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I’d Rather Play and Sing

Is the highlight of camp the Grand Sing or the championship hockey game?

What would you say is the most exciting part of camp? Is it the sports or the music? Is the highlight of camp the Grand Sing or the championship hockey game? I’m not going to review the most amazing sports highlights over the last 50 years, but here are a few memorable musical experiences that might help you decide.

Back in 1978, Suki and I were counselors in Camp Agudah of Toronto, and at the same time we were working with Mordechai Ben David on the V’chol Ma’aminim album (yeah, we were pretty young to be producing an album). We had worked out an arrangement that he would come to Toronto and sing for the camp, and in exchange, Suki would accompany him as a one-man band in Cutlers Bungalow Colony. We were already using “V’chol Ma’aminim” as a marching song before MBD arrived, so when he came to camp, everyone already knew the song.

Dedi once did a concert at Camp Ma-Na-Vu, which took place in the camp gym with the stage right in the center of the gym floor. There was a basketball randomly lying around on the stage, and between songs, Dedi walked over, picked up the ball, and asked the campers if they thought he could sink a half-court shot. The camp responded with, “no way”, “not a chance,” but that didn’t deter him. Dedi casually gripped the ball, and swish — he sank it right into the center of the hoop! The camp went wild, and even Dedi was shocked — what did this Israeli guy even know about basketball?

The first year Suki was a counselor at Camp Agudah of Toronto in 1977 was the first time he had ever been to camp, as either a camper or a counselor. He didn’t know too much about baseball or basketball, but when it came to music, he was at the top of his game. Many regular activities ended up turning into musical events — all of a sudden, there was musical chairs, musical Bingo, musical races, and the list goes on. Suki was one of the first in the industry to play the synthesizer, which had a whole array of sound effects. He was counselor to the oldest bunk, who didn’t appreciate being woken up, but one day, he woke his bunk with loud cracks of thunder from his synthesizer. The boys jumped out of bed and put on their raincoats to make a run for the shul in the storm, but once they got outside, they were greeted by a beautiful, sunny day, without a cloud in sight.

Shloimy Dachs was just nine years old when he was given the main solo for the color war Grand Sing at Camp Torah Vodaas. But when it was time for him to perform the high part of the song, he completely blanked out and couldn’t remember it. Not knowing what to do, he began singing the high part of a completely different song. His team won — the judges told him it was pure genius putting those two particular songs together.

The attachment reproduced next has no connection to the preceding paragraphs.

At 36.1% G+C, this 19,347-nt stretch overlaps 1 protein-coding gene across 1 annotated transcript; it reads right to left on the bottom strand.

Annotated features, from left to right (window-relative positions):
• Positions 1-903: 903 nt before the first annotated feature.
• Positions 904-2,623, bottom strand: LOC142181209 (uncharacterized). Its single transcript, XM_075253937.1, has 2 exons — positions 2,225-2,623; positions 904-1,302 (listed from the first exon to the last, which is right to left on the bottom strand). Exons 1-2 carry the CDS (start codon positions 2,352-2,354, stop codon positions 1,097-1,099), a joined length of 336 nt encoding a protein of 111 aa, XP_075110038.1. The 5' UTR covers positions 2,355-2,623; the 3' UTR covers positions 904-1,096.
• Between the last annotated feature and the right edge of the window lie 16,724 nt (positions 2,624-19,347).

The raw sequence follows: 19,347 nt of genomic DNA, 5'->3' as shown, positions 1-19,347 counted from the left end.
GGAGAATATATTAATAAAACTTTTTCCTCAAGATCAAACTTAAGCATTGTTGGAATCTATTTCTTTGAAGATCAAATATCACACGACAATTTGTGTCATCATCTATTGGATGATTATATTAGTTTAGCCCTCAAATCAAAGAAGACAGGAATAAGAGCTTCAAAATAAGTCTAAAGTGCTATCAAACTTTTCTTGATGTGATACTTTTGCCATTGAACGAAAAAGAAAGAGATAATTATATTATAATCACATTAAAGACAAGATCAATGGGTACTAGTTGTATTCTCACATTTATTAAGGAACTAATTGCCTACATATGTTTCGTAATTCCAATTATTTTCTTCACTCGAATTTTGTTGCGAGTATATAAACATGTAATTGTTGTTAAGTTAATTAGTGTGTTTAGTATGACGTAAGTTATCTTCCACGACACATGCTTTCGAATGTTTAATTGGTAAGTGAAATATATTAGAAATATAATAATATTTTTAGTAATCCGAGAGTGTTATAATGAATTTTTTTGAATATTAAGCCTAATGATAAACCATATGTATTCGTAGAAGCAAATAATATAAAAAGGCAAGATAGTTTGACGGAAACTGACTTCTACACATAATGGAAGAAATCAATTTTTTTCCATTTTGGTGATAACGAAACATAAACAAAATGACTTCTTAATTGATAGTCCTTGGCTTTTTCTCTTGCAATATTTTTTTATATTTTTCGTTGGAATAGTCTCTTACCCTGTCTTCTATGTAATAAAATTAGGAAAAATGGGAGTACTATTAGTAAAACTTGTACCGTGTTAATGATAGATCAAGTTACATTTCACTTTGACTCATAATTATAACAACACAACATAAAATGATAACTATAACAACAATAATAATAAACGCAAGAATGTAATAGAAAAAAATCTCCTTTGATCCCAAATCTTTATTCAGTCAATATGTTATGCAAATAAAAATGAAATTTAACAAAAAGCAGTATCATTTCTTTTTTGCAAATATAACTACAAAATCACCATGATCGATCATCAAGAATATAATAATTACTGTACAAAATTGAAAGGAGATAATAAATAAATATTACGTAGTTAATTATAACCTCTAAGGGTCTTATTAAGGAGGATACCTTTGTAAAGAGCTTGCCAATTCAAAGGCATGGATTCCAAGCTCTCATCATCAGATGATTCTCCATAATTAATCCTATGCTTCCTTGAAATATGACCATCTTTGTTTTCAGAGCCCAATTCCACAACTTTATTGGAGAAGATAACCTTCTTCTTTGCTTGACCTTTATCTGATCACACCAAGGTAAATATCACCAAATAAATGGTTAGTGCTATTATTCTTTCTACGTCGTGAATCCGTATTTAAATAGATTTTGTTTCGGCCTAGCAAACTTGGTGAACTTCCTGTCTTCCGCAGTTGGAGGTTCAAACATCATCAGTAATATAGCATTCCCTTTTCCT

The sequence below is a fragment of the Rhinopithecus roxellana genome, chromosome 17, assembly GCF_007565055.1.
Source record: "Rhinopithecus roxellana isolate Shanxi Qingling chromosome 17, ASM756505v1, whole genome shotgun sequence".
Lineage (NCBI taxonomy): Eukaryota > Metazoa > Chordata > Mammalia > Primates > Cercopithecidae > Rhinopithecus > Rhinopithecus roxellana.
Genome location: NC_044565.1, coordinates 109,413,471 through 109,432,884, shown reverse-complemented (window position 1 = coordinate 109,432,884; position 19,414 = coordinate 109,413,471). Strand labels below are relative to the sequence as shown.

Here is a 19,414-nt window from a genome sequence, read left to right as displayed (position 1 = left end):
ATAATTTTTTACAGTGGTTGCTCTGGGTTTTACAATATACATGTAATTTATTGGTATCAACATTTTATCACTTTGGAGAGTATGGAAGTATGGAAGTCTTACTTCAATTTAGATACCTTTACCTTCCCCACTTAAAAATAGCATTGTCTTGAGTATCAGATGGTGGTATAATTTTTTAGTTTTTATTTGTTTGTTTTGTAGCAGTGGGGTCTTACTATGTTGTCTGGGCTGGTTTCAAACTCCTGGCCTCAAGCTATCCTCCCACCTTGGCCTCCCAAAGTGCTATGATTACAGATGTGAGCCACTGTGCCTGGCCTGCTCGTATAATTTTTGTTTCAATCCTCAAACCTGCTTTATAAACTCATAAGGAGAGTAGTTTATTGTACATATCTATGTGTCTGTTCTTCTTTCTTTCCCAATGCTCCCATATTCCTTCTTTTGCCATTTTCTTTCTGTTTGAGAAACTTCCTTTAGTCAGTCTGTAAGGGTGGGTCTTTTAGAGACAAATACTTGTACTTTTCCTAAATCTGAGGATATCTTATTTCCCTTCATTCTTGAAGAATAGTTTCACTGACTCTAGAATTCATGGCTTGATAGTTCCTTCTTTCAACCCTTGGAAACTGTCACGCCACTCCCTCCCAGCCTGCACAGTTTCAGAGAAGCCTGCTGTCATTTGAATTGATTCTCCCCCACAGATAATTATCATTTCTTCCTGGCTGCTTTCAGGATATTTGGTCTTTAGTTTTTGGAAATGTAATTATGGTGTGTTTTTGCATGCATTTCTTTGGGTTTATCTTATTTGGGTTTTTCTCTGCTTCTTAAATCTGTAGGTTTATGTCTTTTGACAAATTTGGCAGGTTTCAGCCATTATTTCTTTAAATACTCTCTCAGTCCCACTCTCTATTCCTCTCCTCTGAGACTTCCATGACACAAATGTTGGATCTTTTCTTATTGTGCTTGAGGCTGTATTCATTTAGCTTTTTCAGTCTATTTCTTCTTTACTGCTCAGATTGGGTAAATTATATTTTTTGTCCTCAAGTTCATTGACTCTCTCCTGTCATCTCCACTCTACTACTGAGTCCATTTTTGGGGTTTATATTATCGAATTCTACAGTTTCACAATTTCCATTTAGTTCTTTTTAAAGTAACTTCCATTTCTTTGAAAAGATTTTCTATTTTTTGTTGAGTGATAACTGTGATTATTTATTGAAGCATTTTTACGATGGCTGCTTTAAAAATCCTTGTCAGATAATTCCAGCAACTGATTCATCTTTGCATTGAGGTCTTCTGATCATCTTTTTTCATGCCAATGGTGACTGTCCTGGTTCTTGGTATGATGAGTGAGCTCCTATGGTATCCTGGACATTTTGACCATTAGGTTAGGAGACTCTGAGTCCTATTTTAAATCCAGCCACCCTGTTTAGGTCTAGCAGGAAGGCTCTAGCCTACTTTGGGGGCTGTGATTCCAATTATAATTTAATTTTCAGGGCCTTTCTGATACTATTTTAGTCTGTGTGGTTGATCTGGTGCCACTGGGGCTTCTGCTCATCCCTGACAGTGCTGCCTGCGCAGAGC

Yossi Toiv attended Camp Morris in 1971, the year that he and Shmuel Brazil came out with the first Ohr Chodosh album. Yossi was so excited, he ran to the office with his brand new, first-ever recording, where they would play it on the loudspeaker for the camp. When the mashgiach of the camp heard the famous “Shmelke’s Niggun,” he went into the office and told them that this song was too “Amerikanish” for Camp Morris.

When Yisrael Lamm was musical director at Camp Sdei Chemed in Eretz Yisrael, the camp would do a concert at Binyanei Ha’umah in Jerusalem, backed by a symphony orchestra. But the rehearsal took place in a small camp bunkhouse, and when the orchestra members saw the cramped little room, they weren’t expecting a professional evening, to say the least. But then the choir of 40 campers began to sing a repertoire of old classics, and some of the musicians were so moved that they began to tear up from the memories those tunes brought back.

Skipping a few decades, it was during Covid that Camp Agudah of New York moved to camp grounds in New Hampshire, and Avraham Fried was invited to sing for their concert night. He arrived a few hours early, wearing a mask. There was a group of counselors playing basketball and Avremel, masked and unrecognizable, asked if he could join. They agreed, and he began to show off his basketball skills. When they finished playing, they thanked him for a good game, still not knowing who he was. Later, when they saw him on stage, they couldn’t believe it. After the concert, they told him, “Your singing was great but your game was even better!”


(Originally featured in Mishpacha, Issue 1019)

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